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Amadablam Difficulty

Published Date: 2020-06-30

Climbing Amadablam is just more than a climb. The first ascent (via the SW ridge) in mid 60's by a strong NZ/USA team. The north ridge fell toa talentedFrench team as late as 1979. In recent years more than thousand climbers have successfully climbed the mountain via the normal route SW ridge route.
 
Climbing Amadablam is technically difficult and a well mountaineering training and experience is required to attempt this peak, a technical route that requires 3500m of fixed ropes a followed by mixed snow and rock climbing. The last section to the summit involves ice climbing followed by a long steep snow slope: often ropes are employed all the way to the summit. The reasons for this are three-fold: safety, speed and success. Due to the technical nature of the route, ropes will be fixed for most of the climb above camp one. A good working knowledge of abseiling and use of mechanical ascenders (jumars) is mandatory; prior experience is required.
 
Objective dangers on the SW Ridge route is minimal, ice cliffs do not threaten it, the snow slopes are generally stable (with minimal avalanche risk), the rock is of good quality and the mountain is below the reach of jet stream winds. The route is extremely exposed and mistakes with rope work can be unforgiving. For this reason we have a low client: guide ratio and use experienced guides to keep you safely on track. Your guide(s) will be involved in the fixing of rope and the smooth running of the expedition but their primary concerns are client safety, best service and success.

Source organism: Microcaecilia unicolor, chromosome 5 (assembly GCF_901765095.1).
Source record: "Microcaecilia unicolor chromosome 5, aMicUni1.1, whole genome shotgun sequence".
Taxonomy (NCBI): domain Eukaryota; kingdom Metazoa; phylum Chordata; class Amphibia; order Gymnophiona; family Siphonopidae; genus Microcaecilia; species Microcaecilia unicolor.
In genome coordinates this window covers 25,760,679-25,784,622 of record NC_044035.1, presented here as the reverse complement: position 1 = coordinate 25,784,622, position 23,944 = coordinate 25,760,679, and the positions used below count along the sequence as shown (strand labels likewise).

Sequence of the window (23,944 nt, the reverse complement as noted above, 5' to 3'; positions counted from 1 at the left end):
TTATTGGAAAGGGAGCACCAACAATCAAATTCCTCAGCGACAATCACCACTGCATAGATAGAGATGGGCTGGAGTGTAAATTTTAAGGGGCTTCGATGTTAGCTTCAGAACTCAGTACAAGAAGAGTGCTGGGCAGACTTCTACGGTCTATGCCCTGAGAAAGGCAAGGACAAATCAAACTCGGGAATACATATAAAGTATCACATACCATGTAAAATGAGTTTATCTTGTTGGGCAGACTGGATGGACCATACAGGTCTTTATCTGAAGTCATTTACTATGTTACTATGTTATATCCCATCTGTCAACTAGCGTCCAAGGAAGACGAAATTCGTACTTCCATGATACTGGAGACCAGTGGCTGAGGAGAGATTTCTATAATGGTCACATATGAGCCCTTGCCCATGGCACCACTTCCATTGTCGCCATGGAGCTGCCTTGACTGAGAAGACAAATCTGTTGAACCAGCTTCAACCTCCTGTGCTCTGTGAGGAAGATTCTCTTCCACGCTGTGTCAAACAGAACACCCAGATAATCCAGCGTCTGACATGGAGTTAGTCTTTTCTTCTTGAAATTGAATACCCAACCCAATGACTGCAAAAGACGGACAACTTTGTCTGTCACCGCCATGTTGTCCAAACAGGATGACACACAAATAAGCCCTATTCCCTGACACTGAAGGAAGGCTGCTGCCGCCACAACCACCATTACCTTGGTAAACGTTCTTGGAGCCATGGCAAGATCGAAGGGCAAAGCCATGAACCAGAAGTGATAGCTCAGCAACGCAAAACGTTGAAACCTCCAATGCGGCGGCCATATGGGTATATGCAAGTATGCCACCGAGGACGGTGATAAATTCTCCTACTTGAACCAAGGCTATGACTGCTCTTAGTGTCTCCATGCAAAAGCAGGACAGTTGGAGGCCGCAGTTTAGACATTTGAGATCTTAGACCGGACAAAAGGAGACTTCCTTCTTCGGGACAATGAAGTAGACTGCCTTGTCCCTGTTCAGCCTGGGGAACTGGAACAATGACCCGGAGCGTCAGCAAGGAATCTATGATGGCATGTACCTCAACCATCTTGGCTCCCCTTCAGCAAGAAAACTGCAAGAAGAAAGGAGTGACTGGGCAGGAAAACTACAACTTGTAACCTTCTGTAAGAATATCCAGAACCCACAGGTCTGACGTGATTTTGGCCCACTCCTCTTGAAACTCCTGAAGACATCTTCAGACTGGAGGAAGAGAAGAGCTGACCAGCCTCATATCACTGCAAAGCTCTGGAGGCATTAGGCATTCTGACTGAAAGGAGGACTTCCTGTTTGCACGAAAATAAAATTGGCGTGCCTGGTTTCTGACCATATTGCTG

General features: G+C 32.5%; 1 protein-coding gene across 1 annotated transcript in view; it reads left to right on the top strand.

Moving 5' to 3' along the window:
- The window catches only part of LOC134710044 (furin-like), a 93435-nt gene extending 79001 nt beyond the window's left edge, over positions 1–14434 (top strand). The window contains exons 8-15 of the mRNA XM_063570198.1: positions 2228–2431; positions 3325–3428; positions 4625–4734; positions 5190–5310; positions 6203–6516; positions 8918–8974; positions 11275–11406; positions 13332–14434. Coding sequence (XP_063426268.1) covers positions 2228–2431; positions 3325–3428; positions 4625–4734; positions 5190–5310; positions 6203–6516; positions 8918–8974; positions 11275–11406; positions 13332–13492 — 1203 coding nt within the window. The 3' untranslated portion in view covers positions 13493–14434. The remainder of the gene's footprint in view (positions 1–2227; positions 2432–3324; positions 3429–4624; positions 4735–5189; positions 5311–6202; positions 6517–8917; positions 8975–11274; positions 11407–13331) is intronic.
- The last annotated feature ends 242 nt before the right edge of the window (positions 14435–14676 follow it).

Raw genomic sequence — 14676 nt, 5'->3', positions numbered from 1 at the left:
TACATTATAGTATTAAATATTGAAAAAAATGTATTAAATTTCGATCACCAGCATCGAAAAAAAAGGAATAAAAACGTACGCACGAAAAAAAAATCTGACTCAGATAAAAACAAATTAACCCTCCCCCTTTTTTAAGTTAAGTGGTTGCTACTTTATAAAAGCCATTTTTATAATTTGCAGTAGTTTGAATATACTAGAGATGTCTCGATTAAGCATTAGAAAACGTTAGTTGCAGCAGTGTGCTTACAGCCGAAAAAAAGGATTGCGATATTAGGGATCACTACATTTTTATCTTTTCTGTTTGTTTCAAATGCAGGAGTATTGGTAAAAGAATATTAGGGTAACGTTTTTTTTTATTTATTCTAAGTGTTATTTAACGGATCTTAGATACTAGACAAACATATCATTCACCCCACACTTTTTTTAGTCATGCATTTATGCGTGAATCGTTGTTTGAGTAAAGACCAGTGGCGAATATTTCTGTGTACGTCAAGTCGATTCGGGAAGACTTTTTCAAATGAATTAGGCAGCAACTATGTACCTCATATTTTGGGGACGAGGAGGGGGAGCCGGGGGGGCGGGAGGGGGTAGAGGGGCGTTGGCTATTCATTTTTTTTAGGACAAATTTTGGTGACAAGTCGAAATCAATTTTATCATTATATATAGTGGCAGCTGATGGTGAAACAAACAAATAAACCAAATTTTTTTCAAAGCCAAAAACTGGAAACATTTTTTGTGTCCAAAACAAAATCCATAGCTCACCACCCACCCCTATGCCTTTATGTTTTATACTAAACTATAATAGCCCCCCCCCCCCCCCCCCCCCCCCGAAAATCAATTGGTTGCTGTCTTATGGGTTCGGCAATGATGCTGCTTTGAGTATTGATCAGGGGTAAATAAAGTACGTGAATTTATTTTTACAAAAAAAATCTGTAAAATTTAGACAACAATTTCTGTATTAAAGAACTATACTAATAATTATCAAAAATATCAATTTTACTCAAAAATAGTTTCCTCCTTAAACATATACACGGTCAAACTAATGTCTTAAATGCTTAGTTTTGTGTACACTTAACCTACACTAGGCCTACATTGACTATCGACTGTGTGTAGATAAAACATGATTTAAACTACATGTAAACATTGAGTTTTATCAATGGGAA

High Camps and Climbing Routes
 
We establish three high camps above base camp to climb Amadablam but these days due to the high risk camping at Camp III, we might do only two high camps and do extra push for summit attempt and return.    
 
Base camp (4,600m):
Situated on a large meadow with a wonderful views of the Imja valley.
 
BC to Camp 1 (5,795m):
Our first real camp is only one and half-hours walk above Yak camp. This section is marked by rock cairns and involves boulder hopping and some easy scrambling. We sometimes fix couple of sections with rope to be used as a handrail.
 
Camp I to Camp 2 (5,980m):
This section of the route is usually rock climbing only, depending on the season. The granite is high quality and the moves fun, challenging and exposed but “do-able”. We follow a narrow ridge, switching back and forth on each side of the ridge. This is the hardest rock climbing of the entire route. In places the exposure is extreme and you are very thankful of the fixed ropes in place. Whilst it is generally easier not to pull on the ropes all the time if you are finding the going getting a bit too hard you can just rest on the fixed rope. You can also use your jumar to help you over the odd spot of difficulties. Most of the climbing on this section is traversing on rock, so good rock-climbing skills will help you move efficiently and quickly over this terrain.
 
Camp two: Situated on top of the Yellow Tower on a narrow platform this campsite is rather exposed and has fantastic views. If you dropped your cup from here it would probably land in base camp!
 
Camp II to Camp 3 (6,440m):